Lengthening or shortening one side end link would add wedge, messing up cross weights.
        Yes that is the conventional wisdom. Adding wedge can mess up the cross or you can use the sway just like any spring and set the cross where ever you want. I think a suspension loaded then unloaded is like a piston on crankshaft or distributor points there is a dwell of dead time. What if you could reduce the dwell by adding in say 1/2% of preload on 49.5% cross? Then you would have 50% cross and an additional way to fine tune and take the dwell out of the suspension. What does Rob say? Don't the circle track guys play with this stuff?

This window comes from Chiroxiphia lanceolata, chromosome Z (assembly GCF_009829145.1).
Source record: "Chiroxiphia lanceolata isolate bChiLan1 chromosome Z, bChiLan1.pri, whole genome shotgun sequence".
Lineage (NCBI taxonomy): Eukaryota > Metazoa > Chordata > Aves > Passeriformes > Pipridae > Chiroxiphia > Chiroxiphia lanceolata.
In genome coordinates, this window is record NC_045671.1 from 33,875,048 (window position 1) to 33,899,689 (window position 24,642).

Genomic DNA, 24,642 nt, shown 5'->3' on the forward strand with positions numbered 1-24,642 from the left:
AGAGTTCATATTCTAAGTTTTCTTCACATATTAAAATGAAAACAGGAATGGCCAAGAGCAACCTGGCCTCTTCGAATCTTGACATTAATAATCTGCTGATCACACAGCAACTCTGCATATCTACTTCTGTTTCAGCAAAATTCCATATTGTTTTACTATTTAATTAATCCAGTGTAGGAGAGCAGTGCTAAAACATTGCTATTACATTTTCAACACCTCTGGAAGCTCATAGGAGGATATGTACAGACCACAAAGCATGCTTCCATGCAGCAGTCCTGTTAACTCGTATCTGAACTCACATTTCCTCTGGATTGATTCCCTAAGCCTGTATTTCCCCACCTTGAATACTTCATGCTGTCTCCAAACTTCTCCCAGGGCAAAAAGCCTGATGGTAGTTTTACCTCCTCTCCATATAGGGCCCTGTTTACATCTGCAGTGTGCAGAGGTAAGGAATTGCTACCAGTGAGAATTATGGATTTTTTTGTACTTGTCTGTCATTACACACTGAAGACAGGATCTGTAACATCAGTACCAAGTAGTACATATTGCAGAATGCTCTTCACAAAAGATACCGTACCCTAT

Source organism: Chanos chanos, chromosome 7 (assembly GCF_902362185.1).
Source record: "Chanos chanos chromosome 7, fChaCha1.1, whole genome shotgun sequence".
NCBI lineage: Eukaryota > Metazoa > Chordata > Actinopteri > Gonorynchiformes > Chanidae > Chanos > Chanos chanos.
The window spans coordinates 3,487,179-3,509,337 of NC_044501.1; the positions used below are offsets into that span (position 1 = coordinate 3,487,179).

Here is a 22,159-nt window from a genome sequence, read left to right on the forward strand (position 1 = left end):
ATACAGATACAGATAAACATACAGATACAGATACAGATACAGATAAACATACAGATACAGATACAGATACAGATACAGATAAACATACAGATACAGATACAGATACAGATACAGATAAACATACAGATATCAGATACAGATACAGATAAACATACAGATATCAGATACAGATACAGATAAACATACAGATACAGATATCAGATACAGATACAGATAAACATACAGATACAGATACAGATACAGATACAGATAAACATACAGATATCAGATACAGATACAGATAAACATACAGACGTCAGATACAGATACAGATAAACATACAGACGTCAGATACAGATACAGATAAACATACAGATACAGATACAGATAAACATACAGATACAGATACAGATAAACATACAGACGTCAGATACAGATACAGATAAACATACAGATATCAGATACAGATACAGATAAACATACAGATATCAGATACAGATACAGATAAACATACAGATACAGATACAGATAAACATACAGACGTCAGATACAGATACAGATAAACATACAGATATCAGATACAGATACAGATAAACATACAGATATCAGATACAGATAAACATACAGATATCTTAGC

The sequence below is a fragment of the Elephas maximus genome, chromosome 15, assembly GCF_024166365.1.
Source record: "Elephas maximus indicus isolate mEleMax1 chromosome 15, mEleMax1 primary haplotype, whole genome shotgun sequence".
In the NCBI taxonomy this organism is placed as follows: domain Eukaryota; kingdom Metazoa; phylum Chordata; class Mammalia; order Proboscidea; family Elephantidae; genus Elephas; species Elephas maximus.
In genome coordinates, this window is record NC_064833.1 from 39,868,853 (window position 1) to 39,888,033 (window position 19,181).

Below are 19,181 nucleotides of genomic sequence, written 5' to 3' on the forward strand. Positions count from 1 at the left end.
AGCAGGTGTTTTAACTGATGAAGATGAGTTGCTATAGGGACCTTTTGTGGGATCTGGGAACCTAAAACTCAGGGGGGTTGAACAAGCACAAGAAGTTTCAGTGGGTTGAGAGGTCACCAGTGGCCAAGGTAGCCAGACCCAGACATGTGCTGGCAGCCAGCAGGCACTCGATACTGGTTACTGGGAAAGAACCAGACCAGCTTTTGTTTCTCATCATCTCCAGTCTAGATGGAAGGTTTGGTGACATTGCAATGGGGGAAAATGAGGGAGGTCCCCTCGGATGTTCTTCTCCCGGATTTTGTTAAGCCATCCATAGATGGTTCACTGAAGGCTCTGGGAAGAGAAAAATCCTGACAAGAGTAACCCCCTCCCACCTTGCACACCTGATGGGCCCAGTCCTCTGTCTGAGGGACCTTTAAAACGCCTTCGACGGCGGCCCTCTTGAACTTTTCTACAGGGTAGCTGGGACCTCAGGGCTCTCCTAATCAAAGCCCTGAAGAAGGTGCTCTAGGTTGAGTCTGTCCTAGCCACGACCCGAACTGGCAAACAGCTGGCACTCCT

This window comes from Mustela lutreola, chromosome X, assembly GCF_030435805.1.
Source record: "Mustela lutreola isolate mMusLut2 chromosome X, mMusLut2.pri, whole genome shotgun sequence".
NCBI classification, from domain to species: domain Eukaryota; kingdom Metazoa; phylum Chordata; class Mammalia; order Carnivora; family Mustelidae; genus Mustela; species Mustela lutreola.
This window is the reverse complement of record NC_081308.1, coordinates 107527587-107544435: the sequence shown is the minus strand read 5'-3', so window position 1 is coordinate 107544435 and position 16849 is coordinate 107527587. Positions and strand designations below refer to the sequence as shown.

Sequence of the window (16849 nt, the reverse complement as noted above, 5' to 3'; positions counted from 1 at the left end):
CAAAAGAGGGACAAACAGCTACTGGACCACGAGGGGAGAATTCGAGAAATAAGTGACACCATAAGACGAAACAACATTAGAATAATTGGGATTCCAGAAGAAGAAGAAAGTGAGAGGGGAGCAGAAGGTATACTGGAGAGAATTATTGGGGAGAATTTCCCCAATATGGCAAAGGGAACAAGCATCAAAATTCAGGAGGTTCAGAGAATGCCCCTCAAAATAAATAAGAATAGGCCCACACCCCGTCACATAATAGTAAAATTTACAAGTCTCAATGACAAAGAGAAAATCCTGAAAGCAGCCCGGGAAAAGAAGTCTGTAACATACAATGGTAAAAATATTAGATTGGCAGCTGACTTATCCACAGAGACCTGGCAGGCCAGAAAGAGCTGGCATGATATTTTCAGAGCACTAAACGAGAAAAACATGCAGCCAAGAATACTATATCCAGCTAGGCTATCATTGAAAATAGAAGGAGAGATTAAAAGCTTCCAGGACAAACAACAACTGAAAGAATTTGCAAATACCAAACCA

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        • #5
          It is conventional wisdom because twisting the sway bars in an otherwise cornerweighted car would make the car turn one direction better than the other.

          Are you talking about oval track setup? Adding wedge for road course is sort of an advanced thing but it's done with spring preload, not twisting the sway bars. You seem to be under the impression that they will work "better", if they are twisted. A properly engineered sway sway bar in low friction mounts has a very linear spring rate. No gains from adding preload to it in other words.
          WWW.949RACING.COM
          SuperMiata

          Aside from their cost I never understood why people race them.
          But obviously I just dont get it. -fatbillybob

          Comment


          • #6